Acton Institute Powerblog

Chaucer, Eliot and Earth Day

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Some Earth Day thoughts, beginning with some reflections on the month of April by two great poets, over at the Mackinac Center for Public Policy.

Prior to the inaugural Earth Day in 1970, we witnessed environmental catastrophes of nearly Biblical or World War proportions. Rivers caught on fire, whole species were on the brink of extinction and smog enveloped our cities. One could say a new breed of Man evolved from this morass, emboldened with the conservative spirit of preservation of our environment. It didn’t matter that many environmentalists considered themselves anything but conservative, because what was most important was their dedication to conserving and nurturing those aspects of life that bring immediate aesthetic, spiritual and corporeal value to our lives – namely clean water and air flowing through and over landscapes uncluttered by signifiers of human immoderation. Chaucer’s recognition of “aprill” as immediately realized rather than Eliot’s hope of April as a harbinger of rebirth.

Read “Earth Day 2010: Michigan’s Environment as Eden or Waste Land?” on the Mackinac Center site.

While you’re at it, you might be interested in “Windmills Power Controversy on Great Lakes,” Tom Gantert’s piece in Michigan Capitol Confidential.

Bruce Edward Walker Bruce Edward Walker has more than 20 years’ writing and editing experience in a variety of publishing areas, including reference books, newspapers, magazines, media relations and corporate speeches. Much of this material involved research on water rights, land use, alternative-technology vehicles and other environmental issues, but Walker has also written extensively on nonscientific subjects, having produced six titles in Wiley Publishing’s CliffsNotes series, including study guides for "Alice’s Adventures in Wonderland" and "One Flew Over the Cuckoo’s Nest." Most recently, he was manager of communications for the Mackinac Center's Property Rights Network. Prior to assuming that role, he served from 2006-2007 as editor of Michigan Science, a quarterly Mackinac Center publication. Walker has served as an adjunct professor of literature and academic writing at University of Detroit Mercy. He is also a member of the marketing advisory committee of Tomorrow’s Child, a Lansing, Mich.-based research and education organization dealing with infant mortality issues. Walker holds a bachelor’s degree in English from Michigan State University. He is the father of two daughters and currently lives in Midland, Mich.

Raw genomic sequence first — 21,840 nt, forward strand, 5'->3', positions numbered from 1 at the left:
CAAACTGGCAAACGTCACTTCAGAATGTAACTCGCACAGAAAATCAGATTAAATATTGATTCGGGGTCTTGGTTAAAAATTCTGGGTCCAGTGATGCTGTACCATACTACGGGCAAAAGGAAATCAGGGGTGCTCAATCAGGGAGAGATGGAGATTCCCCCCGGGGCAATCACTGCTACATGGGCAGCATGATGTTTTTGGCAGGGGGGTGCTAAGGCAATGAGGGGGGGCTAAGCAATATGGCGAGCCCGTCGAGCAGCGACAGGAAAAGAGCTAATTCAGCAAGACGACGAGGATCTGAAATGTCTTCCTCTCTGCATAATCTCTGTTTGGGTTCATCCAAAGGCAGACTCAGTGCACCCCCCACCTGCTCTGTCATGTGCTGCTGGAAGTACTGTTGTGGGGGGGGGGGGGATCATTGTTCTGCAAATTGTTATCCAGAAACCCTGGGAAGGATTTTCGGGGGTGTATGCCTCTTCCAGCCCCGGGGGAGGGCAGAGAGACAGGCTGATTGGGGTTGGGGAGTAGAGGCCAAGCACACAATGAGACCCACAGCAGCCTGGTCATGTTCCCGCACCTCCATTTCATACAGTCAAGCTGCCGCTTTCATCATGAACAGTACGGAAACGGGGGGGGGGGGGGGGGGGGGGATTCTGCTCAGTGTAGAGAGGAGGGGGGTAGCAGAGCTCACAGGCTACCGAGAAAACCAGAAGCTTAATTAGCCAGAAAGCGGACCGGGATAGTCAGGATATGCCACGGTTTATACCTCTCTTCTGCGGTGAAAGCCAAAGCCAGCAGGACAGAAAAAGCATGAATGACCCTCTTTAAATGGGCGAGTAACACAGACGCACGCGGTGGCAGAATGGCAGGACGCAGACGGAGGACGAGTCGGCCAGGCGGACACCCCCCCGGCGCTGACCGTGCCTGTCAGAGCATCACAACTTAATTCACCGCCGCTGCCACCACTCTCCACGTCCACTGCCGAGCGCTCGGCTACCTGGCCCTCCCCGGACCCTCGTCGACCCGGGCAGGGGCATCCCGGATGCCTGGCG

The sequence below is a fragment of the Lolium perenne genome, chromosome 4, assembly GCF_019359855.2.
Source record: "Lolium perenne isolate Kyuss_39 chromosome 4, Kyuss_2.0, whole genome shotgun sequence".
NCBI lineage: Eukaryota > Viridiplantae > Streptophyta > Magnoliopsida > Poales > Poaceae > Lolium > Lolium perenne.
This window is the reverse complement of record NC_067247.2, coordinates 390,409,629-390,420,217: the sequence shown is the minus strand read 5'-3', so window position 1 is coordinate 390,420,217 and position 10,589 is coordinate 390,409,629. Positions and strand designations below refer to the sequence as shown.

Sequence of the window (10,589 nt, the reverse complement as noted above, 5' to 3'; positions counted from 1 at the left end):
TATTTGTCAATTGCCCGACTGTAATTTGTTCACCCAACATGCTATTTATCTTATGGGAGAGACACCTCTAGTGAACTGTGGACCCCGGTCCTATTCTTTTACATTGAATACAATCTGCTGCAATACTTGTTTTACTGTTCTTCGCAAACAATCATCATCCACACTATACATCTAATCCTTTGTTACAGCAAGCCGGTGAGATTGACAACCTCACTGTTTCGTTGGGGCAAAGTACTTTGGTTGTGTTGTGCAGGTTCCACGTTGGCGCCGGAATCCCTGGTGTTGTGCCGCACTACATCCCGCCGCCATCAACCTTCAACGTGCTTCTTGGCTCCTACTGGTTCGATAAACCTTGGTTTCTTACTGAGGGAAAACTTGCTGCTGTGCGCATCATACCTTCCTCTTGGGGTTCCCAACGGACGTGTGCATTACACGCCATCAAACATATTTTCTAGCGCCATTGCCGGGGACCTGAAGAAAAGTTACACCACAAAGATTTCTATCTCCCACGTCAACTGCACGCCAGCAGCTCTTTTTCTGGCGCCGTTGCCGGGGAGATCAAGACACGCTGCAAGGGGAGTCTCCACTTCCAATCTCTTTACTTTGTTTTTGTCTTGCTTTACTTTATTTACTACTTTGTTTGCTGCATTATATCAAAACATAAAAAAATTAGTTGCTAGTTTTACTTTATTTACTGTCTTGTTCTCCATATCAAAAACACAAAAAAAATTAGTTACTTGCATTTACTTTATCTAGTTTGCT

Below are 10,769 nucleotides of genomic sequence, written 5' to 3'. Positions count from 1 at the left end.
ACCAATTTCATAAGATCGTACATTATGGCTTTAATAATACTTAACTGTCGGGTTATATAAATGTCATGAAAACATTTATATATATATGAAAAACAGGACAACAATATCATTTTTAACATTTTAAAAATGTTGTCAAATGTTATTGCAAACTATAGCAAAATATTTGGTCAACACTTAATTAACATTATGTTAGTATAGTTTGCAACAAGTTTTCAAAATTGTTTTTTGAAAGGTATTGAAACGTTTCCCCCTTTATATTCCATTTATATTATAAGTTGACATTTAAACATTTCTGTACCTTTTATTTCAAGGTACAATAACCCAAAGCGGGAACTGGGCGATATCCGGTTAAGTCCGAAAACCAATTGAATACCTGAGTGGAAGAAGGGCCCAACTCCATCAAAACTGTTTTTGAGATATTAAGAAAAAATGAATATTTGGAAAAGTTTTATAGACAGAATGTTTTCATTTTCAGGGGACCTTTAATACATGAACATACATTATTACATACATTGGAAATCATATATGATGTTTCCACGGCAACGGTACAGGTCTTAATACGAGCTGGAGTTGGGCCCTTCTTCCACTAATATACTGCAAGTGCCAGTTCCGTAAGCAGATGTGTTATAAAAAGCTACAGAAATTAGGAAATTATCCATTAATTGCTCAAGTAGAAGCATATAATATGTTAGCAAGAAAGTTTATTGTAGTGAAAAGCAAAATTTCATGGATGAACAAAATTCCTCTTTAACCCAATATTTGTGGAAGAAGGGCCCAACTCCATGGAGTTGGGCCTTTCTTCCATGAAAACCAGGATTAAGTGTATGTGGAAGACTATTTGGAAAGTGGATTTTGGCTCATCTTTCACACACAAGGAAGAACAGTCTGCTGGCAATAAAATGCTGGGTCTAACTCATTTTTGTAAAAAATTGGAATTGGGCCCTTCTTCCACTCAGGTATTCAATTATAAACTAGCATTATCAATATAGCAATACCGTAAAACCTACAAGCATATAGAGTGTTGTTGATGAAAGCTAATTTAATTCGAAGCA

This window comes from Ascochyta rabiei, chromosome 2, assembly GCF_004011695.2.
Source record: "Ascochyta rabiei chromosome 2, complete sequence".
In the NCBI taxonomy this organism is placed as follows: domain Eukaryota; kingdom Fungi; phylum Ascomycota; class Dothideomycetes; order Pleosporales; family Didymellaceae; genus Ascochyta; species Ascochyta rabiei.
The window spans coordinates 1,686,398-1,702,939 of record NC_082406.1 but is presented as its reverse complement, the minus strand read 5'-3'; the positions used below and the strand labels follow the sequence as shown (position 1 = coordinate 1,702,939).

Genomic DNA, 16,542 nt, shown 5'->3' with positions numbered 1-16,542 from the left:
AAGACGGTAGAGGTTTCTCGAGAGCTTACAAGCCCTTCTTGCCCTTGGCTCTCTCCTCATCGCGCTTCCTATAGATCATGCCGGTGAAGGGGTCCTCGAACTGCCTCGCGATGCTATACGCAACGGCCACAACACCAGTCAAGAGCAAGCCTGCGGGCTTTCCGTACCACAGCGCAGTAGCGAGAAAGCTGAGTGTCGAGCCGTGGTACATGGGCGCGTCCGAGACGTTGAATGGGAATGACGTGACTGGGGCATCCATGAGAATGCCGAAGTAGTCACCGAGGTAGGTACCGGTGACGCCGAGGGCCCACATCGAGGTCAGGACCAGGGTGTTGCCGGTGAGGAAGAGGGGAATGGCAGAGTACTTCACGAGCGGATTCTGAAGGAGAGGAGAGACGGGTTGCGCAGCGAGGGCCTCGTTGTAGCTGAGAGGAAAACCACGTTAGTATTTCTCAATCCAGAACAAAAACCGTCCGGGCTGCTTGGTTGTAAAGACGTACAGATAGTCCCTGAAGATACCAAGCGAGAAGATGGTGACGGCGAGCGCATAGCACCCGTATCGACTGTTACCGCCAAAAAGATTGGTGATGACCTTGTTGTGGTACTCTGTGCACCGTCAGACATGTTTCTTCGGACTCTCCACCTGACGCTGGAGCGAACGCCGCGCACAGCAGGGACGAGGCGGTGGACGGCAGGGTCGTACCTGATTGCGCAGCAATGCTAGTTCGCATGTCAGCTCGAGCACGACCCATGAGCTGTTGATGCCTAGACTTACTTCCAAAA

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Comments

  • Patrick Powers

    April 22 is also Vladimir Lenin’s birthday.

  • The vocabulary of the environmental political movement maybe somewhat moral, offering earth as the new deity. The ethics of the environmentalist calls us to live in harmony with nature not virtue. Perhaps if a moral vocabulary becomes more prevalent in politics, we can reignite the confidence of our citizens in the political process. I am more concerned about the moral climate of politics than the politics of climate change or earth day.

  • Newspapers at the rectory or what the priests read on the internet